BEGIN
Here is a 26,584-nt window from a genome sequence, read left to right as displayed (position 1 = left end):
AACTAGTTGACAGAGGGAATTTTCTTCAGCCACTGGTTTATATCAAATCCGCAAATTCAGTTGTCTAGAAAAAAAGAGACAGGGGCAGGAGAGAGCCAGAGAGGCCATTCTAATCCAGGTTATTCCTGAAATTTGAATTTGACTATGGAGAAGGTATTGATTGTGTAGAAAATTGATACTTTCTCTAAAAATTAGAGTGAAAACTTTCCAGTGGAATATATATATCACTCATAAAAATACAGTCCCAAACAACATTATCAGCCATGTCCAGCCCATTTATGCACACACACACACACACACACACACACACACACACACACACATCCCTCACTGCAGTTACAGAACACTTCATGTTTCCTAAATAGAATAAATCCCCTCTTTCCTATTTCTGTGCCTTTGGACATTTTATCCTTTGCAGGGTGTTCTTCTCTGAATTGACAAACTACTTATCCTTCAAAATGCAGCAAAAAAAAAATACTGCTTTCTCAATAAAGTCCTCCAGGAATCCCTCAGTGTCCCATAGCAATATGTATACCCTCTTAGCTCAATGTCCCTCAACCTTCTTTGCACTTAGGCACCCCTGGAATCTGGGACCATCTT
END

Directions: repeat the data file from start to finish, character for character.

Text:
Here is a 26,584-nt window from a genome sequence, read left to right as displayed (position 1 = left end):
AACTAGTTGACAGAGGGAATTTTCTTCAGCCACTGGTTTATATCAAATCCGCAAATTCAGTTGTCTAGAAAAAAAGAGACAGGGGCAGGAGAGAGCCAGAGAGGCCATTCTAATCCAGGTTATTCCTGAAATTTGAATTTGACTATGGAGAAGGTATTGATTGTGTAGAAAATTGATACTTTCTCTAAAAATTAGAGTGAAAACTTTCCAGTGGAATATATATATCACTCATAAAAATACAGTCCCAAACAACATTATCAGCCATGTCCAGCCCATTTATGCACACACACACACACACACACACACACACACACACACACACATCCCTCACTGCAGTTACAGAACACTTCATGTTTCCTAAATAGAATAAATCCCCTCTTTCCTATTTCTGTGCCTTTGGACATTTTATCCTTTGCAGGGTGTTCTTCTCTGAATTGACAAACTACTTATCCTTCAAAATGCAGCAAAAAAAAAATACTGCTTTCTCAATAAAGTCCTCCAGGAATCCCTCAGTGTCCCATAGCAATATGTATACCCTCTTAGCTCAATGTCCCTCAACCTTCTTTGCACTTAGGCACCCCTGGAATCTGGGACCATCTT